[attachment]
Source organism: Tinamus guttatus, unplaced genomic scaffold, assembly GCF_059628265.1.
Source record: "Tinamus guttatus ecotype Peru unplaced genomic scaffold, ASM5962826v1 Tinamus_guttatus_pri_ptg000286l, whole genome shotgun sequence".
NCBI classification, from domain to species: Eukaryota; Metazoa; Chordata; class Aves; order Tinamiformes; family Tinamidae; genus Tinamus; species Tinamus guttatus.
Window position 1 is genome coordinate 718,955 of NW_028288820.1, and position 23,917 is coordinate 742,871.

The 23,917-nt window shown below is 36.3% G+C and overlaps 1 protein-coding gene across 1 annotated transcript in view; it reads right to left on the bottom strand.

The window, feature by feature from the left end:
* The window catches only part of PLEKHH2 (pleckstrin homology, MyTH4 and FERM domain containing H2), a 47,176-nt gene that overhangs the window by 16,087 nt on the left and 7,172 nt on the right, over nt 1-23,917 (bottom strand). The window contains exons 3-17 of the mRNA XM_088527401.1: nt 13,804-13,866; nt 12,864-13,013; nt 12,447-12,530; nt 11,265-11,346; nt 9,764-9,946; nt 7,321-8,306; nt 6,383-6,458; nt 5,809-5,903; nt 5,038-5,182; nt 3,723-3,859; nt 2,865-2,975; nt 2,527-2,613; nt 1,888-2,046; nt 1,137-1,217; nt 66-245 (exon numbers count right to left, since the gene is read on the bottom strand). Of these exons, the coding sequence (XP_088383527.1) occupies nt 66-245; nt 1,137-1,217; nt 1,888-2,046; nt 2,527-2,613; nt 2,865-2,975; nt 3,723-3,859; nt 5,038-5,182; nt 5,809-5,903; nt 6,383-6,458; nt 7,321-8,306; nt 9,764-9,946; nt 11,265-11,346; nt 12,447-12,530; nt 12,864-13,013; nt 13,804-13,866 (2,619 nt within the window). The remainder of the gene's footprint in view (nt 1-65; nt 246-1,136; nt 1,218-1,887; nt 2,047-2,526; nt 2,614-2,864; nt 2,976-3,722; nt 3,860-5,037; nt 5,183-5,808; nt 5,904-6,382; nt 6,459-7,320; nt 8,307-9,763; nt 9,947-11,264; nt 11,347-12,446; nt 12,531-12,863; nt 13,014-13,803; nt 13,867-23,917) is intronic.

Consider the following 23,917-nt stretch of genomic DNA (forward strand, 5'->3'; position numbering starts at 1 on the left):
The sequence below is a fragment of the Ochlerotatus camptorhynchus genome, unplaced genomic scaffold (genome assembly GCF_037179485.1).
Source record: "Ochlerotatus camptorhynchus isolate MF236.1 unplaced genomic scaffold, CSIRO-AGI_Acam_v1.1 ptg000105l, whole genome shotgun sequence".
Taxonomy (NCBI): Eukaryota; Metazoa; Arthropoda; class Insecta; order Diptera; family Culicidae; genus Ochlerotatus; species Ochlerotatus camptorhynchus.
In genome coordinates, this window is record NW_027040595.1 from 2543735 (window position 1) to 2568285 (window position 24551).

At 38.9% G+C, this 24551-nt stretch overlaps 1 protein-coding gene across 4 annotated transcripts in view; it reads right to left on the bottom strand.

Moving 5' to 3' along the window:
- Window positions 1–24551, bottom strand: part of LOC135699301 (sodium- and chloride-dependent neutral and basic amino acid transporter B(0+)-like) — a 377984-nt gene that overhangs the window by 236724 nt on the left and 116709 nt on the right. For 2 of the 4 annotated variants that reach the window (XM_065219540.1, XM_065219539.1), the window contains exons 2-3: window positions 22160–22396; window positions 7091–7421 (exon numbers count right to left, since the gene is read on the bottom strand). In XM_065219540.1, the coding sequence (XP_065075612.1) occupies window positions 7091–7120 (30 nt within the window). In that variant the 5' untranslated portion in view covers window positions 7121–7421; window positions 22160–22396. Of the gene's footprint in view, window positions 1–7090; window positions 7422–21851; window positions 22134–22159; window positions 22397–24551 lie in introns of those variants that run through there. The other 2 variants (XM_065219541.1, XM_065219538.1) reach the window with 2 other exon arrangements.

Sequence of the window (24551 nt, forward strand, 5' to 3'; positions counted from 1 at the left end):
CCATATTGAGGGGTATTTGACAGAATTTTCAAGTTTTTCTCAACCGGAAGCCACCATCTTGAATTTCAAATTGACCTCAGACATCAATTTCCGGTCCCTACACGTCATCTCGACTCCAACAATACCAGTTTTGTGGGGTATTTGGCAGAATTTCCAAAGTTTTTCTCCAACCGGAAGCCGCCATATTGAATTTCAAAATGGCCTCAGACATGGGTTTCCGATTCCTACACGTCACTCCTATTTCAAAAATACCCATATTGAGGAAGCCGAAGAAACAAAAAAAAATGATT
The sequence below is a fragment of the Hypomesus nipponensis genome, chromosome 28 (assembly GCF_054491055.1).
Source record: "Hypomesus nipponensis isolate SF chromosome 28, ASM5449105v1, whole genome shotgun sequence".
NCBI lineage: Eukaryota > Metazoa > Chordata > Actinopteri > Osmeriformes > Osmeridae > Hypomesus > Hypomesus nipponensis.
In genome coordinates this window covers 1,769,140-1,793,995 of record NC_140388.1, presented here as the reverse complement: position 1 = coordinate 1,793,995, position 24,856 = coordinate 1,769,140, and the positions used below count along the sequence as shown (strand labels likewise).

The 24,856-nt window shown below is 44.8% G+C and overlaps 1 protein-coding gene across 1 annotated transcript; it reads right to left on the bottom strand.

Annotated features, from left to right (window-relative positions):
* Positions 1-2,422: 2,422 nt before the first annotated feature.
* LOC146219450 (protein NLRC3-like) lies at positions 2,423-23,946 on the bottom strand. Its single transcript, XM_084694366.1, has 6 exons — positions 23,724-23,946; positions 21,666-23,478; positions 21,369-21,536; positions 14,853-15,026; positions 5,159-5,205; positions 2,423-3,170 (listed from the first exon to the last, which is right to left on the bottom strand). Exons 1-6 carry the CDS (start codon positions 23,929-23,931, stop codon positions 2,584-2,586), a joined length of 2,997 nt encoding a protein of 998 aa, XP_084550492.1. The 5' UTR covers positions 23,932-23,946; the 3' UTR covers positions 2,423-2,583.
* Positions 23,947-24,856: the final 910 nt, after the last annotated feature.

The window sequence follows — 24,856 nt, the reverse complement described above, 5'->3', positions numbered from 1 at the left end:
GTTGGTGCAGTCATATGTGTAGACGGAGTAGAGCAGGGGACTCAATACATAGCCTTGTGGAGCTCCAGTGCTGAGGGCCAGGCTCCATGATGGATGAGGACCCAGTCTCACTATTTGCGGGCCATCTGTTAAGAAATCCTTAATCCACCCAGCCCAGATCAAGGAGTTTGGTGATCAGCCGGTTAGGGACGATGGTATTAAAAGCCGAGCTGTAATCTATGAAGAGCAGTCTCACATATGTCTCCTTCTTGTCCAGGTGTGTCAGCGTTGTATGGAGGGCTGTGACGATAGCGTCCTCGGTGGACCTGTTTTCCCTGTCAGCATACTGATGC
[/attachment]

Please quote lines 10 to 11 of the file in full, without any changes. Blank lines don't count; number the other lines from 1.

Source record: "Ochlerotatus camptorhynchus isolate MF236.1 unplaced genomic scaffold, CSIRO-AGI_Acam_v1.1 ptg000105l, whole genome shotgun sequence".
Taxonomy (NCBI): Eukaryota; Metazoa; Arthropoda; class Insecta; order Diptera; family Culicidae; genus Ochlerotatus; species Ochlerotatus camptorhynchus.